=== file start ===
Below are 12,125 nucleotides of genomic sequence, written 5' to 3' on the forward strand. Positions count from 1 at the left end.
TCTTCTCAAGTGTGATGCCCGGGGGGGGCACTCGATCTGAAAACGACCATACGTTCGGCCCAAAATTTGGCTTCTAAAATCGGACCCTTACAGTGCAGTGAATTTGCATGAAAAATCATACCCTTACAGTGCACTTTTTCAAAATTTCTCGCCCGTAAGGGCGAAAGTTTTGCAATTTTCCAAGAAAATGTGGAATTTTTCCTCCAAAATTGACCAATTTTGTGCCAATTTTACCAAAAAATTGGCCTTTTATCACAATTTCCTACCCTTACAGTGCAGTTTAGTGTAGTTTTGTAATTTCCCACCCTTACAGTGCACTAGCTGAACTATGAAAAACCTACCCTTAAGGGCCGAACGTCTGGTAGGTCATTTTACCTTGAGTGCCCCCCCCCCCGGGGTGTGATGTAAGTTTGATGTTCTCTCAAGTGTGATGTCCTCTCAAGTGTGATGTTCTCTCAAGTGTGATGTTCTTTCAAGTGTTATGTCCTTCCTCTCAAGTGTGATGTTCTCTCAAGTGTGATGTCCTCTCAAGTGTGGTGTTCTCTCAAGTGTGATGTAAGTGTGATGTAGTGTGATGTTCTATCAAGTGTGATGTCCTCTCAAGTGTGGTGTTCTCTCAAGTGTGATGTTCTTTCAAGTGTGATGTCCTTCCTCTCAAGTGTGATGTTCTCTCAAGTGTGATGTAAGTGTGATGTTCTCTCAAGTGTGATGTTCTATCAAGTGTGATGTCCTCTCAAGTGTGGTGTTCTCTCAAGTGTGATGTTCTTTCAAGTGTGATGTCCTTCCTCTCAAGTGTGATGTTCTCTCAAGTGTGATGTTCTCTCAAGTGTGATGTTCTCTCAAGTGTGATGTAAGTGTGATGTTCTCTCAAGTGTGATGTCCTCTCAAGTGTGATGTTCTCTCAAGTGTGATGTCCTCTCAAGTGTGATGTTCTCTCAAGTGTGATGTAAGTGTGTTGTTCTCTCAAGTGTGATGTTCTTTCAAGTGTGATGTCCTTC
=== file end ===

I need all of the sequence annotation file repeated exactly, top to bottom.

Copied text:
Below are 12,125 nucleotides of genomic sequence, written 5' to 3' on the forward strand. Positions count from 1 at the left end.
TCTTCTCAAGTGTGATGCCCGGGGGGGGCACTCGATCTGAAAACGACCATACGTTCGGCCCAAAATTTGGCTTCTAAAATCGGACCCTTACAGTGCAGTGAATTTGCATGAAAAATCATACCCTTACAGTGCACTTTTTCAAAATTTCTCGCCCGTAAGGGCGAAAGTTTTGCAATTTTCCAAGAAAATGTGGAATTTTTCCTCCAAAATTGACCAATTTTGTGCCAATTTTACCAAAAAATTGGCCTTTTATCACAATTTCCTACCCTTACAGTGCAGTTTAGTGTAGTTTTGTAATTTCCCACCCTTACAGTGCACTAGCTGAACTATGAAAAACCTACCCTTAAGGGCCGAACGTCTGGTAGGTCATTTTACCTTGAGTGCCCCCCCCCCCGGGGTGTGATGTAAGTTTGATGTTCTCTCAAGTGTGATGTCCTCTCAAGTGTGATGTTCTCTCAAGTGTGATGTTCTTTCAAGTGTTATGTCCTTCCTCTCAAGTGTGATGTTCTCTCAAGTGTGATGTCCTCTCAAGTGTGGTGTTCTCTCAAGTGTGATGTAAGTGTGATGTAGTGTGATGTTCTATCAAGTGTGATGTCCTCTCAAGTGTGGTGTTCTCTCAAGTGTGATGTTCTTTCAAGTGTGATGTCCTTCCTCTCAAGTGTGATGTTCTCTCAAGTGTGATGTAAGTGTGATGTTCTCTCAAGTGTGATGTTCTATCAAGTGTGATGTCCTCTCAAGTGTGGTGTTCTCTCAAGTGTGATGTTCTTTCAAGTGTGATGTCCTTCCTCTCAAGTGTGATGTTCTCTCAAGTGTGATGTTCTCTCAAGTGTGATGTTCTCTCAAGTGTGATGTAAGTGTGATGTTCTCTCAAGTGTGATGTCCTCTCAAGTGTGATGTTCTCTCAAGTGTGATGTCCTCTCAAGTGTGATGTTCTCTCAAGTGTGATGTAAGTGTGTTGTTCTCTCAAGTGTGATGTTCTTTCAAGTGTGATGTCCTTC